Yea verily my soup bowl shall overfloweth with gratitude to you Melissa and Anne and the www boys at Cern.


    p.s. who ever does the cleaning at Cern’s accelerator plant? You never hear of a particle of butternut squash getting in…. which is why I would never be allowed to work there… πŸ™‚

  4. Anne says:

    Thank you for setting my simple comment into such a great blog post. I like your FFF version.
    Your variation to the soup sounds very good and may have more body. I shall most certainly try it. Thank you :).
    I bought a pork hock and shall be adding everything from the veg. box to the storecupboard bar the kitchen sink for my next addition to our
    soup kitchen. πŸ™‚

  5. Anne says:

    Hope it does not mess up your new kitchen :(. Hope you are happy with it and is all you have hoped for.
    I, too love Parmigano but have taken of late to Pecorino Romano. Our former italian tour manager pointed it out to us and I pounced upon it as soon as it popped up in my supermarket :).

    Melissa, are you able to purchase these italian cheeses in your area?

  6. Laurie says:

    This one is already printed out to try. But I’m really waiting for help on our first GF Thanksgiving. When is it coming?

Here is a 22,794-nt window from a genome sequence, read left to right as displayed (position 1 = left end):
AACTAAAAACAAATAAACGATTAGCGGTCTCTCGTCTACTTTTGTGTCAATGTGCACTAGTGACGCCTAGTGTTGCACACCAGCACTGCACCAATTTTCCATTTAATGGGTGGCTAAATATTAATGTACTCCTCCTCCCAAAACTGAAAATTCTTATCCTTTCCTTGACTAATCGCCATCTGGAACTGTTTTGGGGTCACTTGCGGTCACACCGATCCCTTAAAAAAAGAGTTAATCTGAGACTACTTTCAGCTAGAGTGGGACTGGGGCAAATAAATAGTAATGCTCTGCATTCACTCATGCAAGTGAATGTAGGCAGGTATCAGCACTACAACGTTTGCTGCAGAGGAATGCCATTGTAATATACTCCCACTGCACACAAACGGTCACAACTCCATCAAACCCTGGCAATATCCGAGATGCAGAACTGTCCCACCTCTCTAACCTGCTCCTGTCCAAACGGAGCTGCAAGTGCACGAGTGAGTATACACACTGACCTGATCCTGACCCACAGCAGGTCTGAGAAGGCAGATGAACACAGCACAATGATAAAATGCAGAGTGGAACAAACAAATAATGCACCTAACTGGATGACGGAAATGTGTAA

7. this looks and sounds fabulous! thanks so much for the history lesson. loved it.

  8. Lauren says:

    Oh yum! The flavours in this are fantastic! I really need to make my own soup again soon =D.

  9. Cid says:


    Loved the soup and will be having it again today… one of the joys of making enough to cover several meal times. As for the kitchen, well I’m frantic about beetroot stains but that aside all is well. ‘Bout time you joined me for a spot of hot gossip and a power packed Melissa smoothie πŸ™‚


  10. Miles says:

    Bloody hell, she gets every where that Anne!!!
    Lovely post.

  11. Donna says:

    when do you put the coconut milk in? i think i missed it somewhere ? does it say or am i blind.ha

  12. Melissa says:


    Thanks for the head’s up about the Holiday Food Fest. The apron is darling.


  13. Melissa says:


    Yes, it’s squash soup season around here, that’s for sure. Love Anne’s addition of leeks. I never would have thought of that.

  14. Melissa says: